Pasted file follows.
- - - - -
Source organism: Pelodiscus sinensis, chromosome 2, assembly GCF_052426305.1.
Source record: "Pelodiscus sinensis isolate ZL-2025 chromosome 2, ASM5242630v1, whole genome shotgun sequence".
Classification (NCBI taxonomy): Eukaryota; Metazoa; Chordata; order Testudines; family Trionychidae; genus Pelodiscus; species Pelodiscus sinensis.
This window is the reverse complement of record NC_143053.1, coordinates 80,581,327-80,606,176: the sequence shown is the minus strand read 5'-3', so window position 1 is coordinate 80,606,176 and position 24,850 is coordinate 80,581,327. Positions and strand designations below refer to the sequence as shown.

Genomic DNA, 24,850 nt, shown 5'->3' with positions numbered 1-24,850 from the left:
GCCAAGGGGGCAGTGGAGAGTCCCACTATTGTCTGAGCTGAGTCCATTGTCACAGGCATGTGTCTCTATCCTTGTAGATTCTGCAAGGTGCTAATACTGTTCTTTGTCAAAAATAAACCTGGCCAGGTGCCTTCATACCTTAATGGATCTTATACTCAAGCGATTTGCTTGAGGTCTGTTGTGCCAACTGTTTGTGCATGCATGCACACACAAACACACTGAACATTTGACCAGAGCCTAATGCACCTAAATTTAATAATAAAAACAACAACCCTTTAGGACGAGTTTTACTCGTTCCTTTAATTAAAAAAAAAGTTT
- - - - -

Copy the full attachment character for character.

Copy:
Source organism: Pelodiscus sinensis, chromosome 2, assembly GCF_052426305.1.
Source record: "Pelodiscus sinensis isolate ZL-2025 chromosome 2, ASM5242630v1, whole genome shotgun sequence".
Classification (NCBI taxonomy): Eukaryota; Metazoa; Chordata; order Testudines; family Trionychidae; genus Pelodiscus; species Pelodiscus sinensis.
This window is the reverse complement of record NC_143053.1, coordinates 80,581,327-80,606,176: the sequence shown is the minus strand read 5'-3', so window position 1 is coordinate 80,606,176 and position 24,850 is coordinate 80,581,327. Positions and strand designations below refer to the sequence as shown.

Genomic DNA, 24,850 nt, shown 5'->3' with positions numbered 1-24,850 from the left:
GCCAAGGGGGCAGTGGAGAGTCCCACTATTGTCTGAGCTGAGTCCATTGTCACAGGCATGTGTCTCTATCCTTGTAGATTCTGCAAGGTGCTAATACTGTTCTTTGTCAAAAATAAACCTGGCCAGGTGCCTTCATACCTTAATGGATCTTATACTCAAGCGATTTGCTTGAGGTCTGTTGTGCCAACTGTTTGTGCATGCATGCACACACAAACACACTGAACATTTGACCAGAGCCTAATGCACCTAAATTTAATAATAAAAACAACAACCCTTTAGGACGAGTTTTACTCGTTCCTTTAATTAAAAAAAAAGTTT